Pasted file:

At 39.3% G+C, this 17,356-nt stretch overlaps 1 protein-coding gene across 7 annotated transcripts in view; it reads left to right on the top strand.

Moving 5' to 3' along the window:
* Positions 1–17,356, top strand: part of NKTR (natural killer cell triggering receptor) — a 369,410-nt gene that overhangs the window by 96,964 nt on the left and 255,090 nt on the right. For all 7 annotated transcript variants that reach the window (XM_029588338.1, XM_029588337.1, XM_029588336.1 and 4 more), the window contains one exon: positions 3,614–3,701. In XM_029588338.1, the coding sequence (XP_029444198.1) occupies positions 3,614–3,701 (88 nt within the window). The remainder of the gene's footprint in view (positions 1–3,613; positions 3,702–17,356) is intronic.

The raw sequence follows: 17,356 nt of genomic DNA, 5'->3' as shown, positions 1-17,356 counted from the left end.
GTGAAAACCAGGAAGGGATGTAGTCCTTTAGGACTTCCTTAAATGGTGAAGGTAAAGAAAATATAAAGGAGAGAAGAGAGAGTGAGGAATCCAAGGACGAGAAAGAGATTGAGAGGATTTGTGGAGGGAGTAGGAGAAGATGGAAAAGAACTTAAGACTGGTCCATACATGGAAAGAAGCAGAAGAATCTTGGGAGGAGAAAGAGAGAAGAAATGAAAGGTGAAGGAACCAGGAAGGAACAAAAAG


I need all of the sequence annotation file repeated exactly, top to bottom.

At 39.3% G+C, this 17,356-nt stretch overlaps 1 protein-coding gene across 7 annotated transcripts in view; it reads left to right on the top strand.

Moving 5' to 3' along the window:
* Positions 1–17,356, top strand: part of NKTR (natural killer cell triggering receptor) — a 369,410-nt gene that overhangs the window by 96,964 nt on the left and 255,090 nt on the right. For all 7 annotated transcript variants that reach the window (XM_029588338.1, XM_029588337.1, XM_029588336.1 and 4 more), the window contains one exon: positions 3,614–3,701. In XM_029588338.1, the coding sequence (XP_029444198.1) occupies positions 3,614–3,701 (88 nt within the window). The remainder of the gene's footprint in view (positions 1–3,613; positions 3,702–17,356) is intronic.

The raw sequence follows: 17,356 nt of genomic DNA, 5'->3' as shown, positions 1-17,356 counted from the left end.
GTGAAAACCAGGAAGGGATGTAGTCCTTTAGGACTTCCTTAAATGGTGAAGGTAAAGAAAATATAAAGGAGAGAAGAGAGAGTGAGGAATCCAAGGACGAGAAAGAGATTGAGAGGATTTGTGGAGGGAGTAGGAGAAGATGGAAAAGAACTTAAGACTGGTCCATACATGGAAAGAAGCAGAAGAATCTTGGGAGGAGAAAGAGAGAAGAAATGAAAGGTGAAGGAACCAGGAAGGAACAAAAAG